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Canada is marking the winter that wasn’t. Today more temperature records are falling from Saskatchewan east. Temperatures in Ottawa and Toronto are expected to hit 30C. That’s a good 20 degrees hotter than normal. This heat wave has persisted for about a week now. Temperature records that date back almost 150 years have been demolished.
Unusually hot air from the Gulf of Mexico has been pushing up the American plains into Canada. At the same time the hot system has pushed the cooler Arctic air westward, giving Alberta and British Columbia cooler than normal temperatures.
While the TV weather prognosticators talk about people getting June weather in July and are giving humidex readings months early it makes me wonder about the effects of this topsy turvy winter.
Cold temperatures in the Great White North serve to kill many insects and their larvae. When we fail to get the deep freeze temperatures that have been normal for many years, these pests overwinter and come back in greater numbers in the spring. In our gardens we might deal with them by picking them off our food and flowers by hand but when they hit our vast forests the situation is quite different. Mild winters have contributed to the devastating spread of the pine beetle infestation. The beetle would normally be killed in great numbers when a quick deep freeze catches them in the autumn. The past decade has seen a slow, much more gentle slide into winter allowing the beetle to survive. They carry a fungus on their bodies which kills the trees. Hugh swaths of forest stand dead and create a massive fire hazard.
Plants get confused when temperatures heat up. They go into growth gear and then get zapped by the cold as it settles back over the country.
Of course one anomalous winter does not prove that our climate is changing. It does alert us to the possibility that it is occurring when we string together several years of odd weather. Climate scientists have told us that we can expect more extreme weather events as more energy(heat) is pumped into the atmosphere. Some areas will be warmer, some cooler, some will have more rainfall, others less.
According to NOAA, February is the 324th consecutive month of temperatures above global average. That is not the whole story of course. February was also cooler in some areas.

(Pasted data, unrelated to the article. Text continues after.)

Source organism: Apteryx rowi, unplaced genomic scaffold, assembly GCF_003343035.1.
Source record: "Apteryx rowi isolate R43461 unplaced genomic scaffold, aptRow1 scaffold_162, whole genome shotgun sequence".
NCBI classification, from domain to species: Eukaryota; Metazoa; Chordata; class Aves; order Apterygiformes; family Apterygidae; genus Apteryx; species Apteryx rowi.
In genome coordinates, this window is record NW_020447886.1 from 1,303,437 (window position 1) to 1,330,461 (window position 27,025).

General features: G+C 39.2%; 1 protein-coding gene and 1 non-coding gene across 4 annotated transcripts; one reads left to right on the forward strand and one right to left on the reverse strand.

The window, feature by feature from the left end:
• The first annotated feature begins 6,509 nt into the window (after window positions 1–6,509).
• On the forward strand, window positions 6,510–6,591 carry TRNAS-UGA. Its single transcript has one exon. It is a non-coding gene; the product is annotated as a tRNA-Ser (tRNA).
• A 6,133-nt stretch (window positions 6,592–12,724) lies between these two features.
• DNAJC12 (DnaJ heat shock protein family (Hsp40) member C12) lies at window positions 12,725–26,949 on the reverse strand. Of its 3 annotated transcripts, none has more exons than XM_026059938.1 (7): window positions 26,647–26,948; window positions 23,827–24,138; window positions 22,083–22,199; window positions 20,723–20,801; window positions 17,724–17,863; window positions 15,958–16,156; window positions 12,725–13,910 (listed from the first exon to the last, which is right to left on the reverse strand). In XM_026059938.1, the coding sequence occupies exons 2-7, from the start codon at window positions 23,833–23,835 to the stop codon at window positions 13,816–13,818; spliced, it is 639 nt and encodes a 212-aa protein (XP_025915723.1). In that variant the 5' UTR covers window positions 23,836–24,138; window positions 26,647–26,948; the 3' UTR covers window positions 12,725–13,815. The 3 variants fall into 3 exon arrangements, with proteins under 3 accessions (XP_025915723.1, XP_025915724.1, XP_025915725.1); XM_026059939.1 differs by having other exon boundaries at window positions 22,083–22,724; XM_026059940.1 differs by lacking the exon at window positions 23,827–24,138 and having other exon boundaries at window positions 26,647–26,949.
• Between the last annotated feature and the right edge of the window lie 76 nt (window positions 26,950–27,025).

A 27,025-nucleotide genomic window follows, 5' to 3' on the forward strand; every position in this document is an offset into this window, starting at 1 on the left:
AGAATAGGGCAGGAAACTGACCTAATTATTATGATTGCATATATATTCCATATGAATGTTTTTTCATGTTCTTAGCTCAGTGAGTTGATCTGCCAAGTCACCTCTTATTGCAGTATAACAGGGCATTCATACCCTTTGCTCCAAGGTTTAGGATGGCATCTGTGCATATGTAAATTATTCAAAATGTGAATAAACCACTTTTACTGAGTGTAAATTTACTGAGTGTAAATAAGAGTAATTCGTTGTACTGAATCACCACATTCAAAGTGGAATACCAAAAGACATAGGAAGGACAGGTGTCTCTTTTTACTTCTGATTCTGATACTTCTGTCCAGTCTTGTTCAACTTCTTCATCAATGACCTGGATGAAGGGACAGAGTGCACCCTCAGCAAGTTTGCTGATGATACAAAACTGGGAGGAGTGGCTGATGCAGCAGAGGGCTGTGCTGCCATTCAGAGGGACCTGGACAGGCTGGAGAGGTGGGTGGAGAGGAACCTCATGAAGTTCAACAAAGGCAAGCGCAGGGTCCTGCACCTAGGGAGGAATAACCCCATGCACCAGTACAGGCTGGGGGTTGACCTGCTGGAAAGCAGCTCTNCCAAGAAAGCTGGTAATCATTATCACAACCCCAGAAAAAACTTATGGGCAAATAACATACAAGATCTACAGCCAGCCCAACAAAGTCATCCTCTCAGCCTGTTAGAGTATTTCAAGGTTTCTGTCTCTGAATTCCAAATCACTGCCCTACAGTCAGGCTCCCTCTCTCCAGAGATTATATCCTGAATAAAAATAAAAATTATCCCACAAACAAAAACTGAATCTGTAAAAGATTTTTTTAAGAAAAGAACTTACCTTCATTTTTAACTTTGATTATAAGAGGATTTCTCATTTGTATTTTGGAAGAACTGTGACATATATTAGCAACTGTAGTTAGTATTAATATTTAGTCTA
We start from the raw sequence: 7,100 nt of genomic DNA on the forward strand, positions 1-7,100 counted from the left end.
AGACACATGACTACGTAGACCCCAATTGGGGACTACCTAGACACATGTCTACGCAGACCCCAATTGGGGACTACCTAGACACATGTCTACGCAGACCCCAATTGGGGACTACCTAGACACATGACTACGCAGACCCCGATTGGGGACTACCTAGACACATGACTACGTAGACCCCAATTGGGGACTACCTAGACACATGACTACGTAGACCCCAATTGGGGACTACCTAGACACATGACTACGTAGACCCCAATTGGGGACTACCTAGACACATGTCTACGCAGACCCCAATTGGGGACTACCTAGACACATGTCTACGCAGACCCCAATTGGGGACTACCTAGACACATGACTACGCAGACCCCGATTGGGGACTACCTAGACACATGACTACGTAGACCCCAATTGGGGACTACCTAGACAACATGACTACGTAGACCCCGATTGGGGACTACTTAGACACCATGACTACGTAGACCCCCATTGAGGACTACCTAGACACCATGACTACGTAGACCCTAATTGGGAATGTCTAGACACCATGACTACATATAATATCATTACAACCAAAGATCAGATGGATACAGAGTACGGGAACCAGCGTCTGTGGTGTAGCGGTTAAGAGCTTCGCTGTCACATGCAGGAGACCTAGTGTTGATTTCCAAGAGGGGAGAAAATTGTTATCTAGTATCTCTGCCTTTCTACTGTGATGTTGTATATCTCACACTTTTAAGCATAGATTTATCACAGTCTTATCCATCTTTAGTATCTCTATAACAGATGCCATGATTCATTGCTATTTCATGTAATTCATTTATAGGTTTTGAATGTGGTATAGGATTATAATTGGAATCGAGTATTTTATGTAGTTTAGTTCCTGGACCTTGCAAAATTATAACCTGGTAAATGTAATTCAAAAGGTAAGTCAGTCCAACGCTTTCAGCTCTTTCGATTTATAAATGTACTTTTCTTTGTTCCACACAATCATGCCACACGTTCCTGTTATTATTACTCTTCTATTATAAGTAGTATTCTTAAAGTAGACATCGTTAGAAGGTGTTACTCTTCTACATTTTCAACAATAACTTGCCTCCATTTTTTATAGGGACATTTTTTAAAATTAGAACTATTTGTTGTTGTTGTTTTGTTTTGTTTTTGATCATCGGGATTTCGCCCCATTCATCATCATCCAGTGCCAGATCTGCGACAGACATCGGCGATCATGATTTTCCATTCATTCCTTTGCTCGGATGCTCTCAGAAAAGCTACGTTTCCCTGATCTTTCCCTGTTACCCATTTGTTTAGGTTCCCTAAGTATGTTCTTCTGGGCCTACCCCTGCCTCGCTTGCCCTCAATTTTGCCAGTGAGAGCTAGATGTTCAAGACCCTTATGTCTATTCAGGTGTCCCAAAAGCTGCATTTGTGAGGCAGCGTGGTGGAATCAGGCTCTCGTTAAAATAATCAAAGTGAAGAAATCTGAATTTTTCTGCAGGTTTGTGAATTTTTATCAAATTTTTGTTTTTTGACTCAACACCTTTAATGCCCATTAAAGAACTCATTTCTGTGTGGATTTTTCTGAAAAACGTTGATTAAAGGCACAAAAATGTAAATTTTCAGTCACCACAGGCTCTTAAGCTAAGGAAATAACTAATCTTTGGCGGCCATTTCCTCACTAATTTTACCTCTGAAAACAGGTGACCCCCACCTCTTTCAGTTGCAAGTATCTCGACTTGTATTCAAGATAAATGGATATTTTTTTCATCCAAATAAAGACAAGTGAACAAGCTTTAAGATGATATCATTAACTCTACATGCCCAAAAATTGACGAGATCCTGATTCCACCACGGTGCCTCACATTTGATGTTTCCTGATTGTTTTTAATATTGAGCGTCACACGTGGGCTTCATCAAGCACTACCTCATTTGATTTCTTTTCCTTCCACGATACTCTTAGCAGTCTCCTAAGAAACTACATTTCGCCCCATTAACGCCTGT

“Warmer-than-average conditions occurred across nearly all of Canada and Alaska, the eastern half of the United States, southern Greenland, and north central Russia. Cooler-than-average regions included northeastern Africa, most of Europe and central Asia, and much of Australia.” NOAA
We saw extremely cold weather this winter across much of Europe that resulted in the deaths of at least 650 people. Drought in western Europe marked much of February. In the southern hemisphere torrential rains hit Australia. Tunisia in North Africa experienced flooding from rapid melting of snow pack.
Tornados hit the American mid-west early this year. February 28 and 29th killer tornados struck, killing and injuring people. A category 4 cyclone hit Madagascar on Valentine’s Day.
Last year saw Texas limp through the driest July on record. Massive fires devastated the state and reserves of water for electrical production and consumption fell to dangerous levels. Crop and livestock losses were in the billions of dollars. Heat waves in late summer struck much of Europe.
The back of the heat wave was broken around the globe when torrential rains fell, flooding land and displacing people.
There is an old folk saying, “One swallow does not a summer make”. One anomalous season does not ‘prove’ that our climate is changing. On the other hand it would be folly to ignore the evidence of emerging patterns.